Boys & Girls Club alum Mario Lopez became involved with the organization at a young age and knows first-hand the positive impact the organization can have on a youth’s future. Boys & Girls Club of America

Mario Lopez has joined an amazing and inspiring initiative called "My.Future" with Boys & Girls Club of America. The Latino ambassador wants to encourage and exposed the underrepresented youth to advancements in technology and expand their digital literacy with the skills and hands-on experience that is essential in today’s competitive workforce.

"I was a club member since I was 5 years old and I'm from Chula Vista, the border town next to Tijuana, so there was a lot of potential to kind of get in trouble and both of my parents worked," Lopez told Latin Times with great pride about the strong connection he has with the organization and how he became involved with the project that is investing in our future generation. "I love it, it was a safe place and it expose me to wrestling I remain a supporter and ambassador today."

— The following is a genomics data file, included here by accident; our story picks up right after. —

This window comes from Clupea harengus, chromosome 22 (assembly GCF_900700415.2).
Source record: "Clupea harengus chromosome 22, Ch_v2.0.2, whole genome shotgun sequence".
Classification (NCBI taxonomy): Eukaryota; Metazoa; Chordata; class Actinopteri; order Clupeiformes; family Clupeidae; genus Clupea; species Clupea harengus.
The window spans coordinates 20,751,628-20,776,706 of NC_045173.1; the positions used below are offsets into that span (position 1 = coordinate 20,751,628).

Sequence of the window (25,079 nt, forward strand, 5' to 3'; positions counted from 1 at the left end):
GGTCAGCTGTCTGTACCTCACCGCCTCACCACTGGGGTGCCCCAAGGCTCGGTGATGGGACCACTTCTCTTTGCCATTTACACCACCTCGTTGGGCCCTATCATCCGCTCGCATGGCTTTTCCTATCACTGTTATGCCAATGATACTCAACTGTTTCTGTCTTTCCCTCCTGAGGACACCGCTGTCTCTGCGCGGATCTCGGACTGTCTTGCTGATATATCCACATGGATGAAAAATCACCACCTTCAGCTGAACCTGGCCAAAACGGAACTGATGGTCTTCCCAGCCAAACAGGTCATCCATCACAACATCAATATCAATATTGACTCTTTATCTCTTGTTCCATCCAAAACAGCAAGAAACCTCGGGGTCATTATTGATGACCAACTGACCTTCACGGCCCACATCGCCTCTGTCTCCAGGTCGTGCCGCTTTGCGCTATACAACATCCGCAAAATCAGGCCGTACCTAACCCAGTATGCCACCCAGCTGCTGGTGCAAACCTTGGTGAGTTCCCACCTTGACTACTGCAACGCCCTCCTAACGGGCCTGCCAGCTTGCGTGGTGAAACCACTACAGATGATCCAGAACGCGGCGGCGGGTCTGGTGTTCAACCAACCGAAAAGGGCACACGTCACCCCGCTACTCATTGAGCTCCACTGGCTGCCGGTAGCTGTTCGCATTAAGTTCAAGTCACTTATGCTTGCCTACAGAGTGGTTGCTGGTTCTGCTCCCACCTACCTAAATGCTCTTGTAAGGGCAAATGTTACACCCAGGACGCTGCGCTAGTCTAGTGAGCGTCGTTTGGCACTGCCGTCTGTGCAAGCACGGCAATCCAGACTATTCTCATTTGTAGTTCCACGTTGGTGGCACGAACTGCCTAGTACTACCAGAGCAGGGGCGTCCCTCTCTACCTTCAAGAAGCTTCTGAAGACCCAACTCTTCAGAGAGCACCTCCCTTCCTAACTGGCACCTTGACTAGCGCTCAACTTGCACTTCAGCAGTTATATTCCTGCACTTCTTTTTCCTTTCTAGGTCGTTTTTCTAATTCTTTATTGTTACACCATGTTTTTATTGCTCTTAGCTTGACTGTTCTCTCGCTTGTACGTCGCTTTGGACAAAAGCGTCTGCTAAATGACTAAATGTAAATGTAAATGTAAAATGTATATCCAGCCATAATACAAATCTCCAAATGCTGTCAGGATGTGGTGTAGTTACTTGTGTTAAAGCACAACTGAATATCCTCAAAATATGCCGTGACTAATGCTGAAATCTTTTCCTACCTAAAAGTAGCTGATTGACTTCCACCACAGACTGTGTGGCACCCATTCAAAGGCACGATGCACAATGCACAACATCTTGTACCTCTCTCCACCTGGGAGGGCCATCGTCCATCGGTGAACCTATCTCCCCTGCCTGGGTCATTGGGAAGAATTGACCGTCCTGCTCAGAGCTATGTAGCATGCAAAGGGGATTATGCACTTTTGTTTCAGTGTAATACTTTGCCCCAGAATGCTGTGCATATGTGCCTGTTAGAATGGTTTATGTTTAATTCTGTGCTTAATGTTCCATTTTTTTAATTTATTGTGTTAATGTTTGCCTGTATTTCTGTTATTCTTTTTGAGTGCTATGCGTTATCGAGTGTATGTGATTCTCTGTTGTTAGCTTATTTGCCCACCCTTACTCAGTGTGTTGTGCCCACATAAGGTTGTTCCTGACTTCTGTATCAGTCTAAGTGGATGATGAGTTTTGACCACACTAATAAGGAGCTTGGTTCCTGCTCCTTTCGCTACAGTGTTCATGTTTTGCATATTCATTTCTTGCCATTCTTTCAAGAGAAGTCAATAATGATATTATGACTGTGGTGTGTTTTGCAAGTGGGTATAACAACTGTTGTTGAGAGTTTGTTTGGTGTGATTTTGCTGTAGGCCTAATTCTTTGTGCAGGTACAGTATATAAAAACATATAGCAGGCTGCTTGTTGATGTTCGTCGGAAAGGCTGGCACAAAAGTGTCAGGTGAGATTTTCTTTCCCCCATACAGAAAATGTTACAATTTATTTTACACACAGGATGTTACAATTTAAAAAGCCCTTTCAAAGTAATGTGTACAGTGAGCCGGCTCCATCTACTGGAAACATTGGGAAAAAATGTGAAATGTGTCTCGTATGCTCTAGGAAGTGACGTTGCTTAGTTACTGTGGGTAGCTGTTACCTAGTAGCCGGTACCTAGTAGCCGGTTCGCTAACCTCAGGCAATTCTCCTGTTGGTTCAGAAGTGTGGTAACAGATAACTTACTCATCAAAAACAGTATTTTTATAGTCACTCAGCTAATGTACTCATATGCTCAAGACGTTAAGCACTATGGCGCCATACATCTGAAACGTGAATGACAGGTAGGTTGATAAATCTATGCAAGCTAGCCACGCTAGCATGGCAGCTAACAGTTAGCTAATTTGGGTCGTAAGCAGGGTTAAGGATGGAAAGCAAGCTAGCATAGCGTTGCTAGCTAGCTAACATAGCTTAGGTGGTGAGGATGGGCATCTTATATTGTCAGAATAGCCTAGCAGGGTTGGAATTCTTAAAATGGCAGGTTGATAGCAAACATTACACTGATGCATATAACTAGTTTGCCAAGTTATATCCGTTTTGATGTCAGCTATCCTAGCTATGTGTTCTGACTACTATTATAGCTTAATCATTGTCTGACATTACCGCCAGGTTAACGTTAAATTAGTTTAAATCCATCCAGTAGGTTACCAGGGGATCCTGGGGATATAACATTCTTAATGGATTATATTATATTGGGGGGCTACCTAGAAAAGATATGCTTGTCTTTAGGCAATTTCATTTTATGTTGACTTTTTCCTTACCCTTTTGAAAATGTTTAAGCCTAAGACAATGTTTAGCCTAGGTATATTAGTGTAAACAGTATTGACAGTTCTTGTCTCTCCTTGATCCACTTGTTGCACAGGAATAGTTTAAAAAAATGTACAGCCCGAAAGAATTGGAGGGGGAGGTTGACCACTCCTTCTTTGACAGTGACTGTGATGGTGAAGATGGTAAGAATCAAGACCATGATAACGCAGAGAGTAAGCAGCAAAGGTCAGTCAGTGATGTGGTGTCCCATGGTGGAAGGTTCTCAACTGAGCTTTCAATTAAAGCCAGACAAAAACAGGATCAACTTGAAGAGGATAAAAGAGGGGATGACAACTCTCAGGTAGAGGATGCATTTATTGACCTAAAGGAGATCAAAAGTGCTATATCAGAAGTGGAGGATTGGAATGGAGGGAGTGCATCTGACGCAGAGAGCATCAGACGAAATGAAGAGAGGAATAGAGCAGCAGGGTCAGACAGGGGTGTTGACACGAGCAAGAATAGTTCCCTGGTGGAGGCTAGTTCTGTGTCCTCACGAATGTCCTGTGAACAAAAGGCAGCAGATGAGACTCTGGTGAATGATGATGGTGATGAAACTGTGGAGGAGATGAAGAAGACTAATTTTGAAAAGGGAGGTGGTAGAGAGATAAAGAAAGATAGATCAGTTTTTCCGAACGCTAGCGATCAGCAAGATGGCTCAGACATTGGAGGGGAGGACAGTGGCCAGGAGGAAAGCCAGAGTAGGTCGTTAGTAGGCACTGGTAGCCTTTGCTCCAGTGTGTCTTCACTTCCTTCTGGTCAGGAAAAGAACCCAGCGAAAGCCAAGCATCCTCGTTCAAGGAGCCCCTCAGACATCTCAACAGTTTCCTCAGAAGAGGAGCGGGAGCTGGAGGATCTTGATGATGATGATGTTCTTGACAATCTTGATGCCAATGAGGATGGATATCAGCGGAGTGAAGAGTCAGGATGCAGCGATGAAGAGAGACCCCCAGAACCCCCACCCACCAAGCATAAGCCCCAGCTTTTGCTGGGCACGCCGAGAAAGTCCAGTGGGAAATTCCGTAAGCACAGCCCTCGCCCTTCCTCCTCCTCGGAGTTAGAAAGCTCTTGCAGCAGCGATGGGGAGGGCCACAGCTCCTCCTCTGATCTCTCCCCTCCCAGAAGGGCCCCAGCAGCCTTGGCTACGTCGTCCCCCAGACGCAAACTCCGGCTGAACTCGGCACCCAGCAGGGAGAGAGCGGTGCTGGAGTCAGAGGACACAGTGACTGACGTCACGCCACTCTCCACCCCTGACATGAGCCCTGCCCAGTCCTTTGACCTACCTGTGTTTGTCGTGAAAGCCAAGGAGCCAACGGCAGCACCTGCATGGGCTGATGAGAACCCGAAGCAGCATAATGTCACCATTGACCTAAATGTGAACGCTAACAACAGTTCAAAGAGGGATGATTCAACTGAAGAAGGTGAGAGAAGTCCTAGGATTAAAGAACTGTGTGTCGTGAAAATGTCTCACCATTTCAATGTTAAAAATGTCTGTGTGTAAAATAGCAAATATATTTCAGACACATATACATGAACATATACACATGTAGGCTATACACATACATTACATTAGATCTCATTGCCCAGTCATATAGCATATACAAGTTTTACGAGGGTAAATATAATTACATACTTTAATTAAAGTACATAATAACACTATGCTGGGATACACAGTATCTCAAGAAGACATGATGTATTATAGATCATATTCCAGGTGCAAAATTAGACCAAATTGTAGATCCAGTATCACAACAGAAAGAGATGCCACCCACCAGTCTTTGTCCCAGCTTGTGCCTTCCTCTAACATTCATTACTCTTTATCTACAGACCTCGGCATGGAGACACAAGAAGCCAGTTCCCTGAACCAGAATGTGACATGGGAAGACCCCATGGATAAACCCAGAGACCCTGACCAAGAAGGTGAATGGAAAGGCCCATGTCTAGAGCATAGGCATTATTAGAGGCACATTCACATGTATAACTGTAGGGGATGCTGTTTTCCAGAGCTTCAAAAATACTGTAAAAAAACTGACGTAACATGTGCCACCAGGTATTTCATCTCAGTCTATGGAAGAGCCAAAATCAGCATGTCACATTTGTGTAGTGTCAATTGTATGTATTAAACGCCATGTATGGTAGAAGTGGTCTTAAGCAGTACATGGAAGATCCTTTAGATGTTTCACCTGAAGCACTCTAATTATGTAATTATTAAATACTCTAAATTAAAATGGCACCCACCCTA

The lack of minorities in STEM is a hot topic across academic institutions, according to an international educational assessment, some of the best schools in the United States are two years behind their Chinese counterparts in math. In fact, this skills gap in STEM starts as early as 4th grade and is most prominent among minority youth and girls. "This program gives club kids access to learn skills in the STEM field and prepared them to be able to compete in the workforce by giving them coding, web skills, robotics and it makes it fun," Lopez explained about the mission of the plan.

When we asked about the ultimate goal with this program, Lopez said "To expose the kids to science, technology, engineering, and math fields and hopefully to create a passion and pursue this as a career." He concluded by expressing his feelings toward children being vulnerable to technology at a very early age. "We live in a different world and we have no choice, might as well prepare them." He added, "You can never go wrong in investing in the future."

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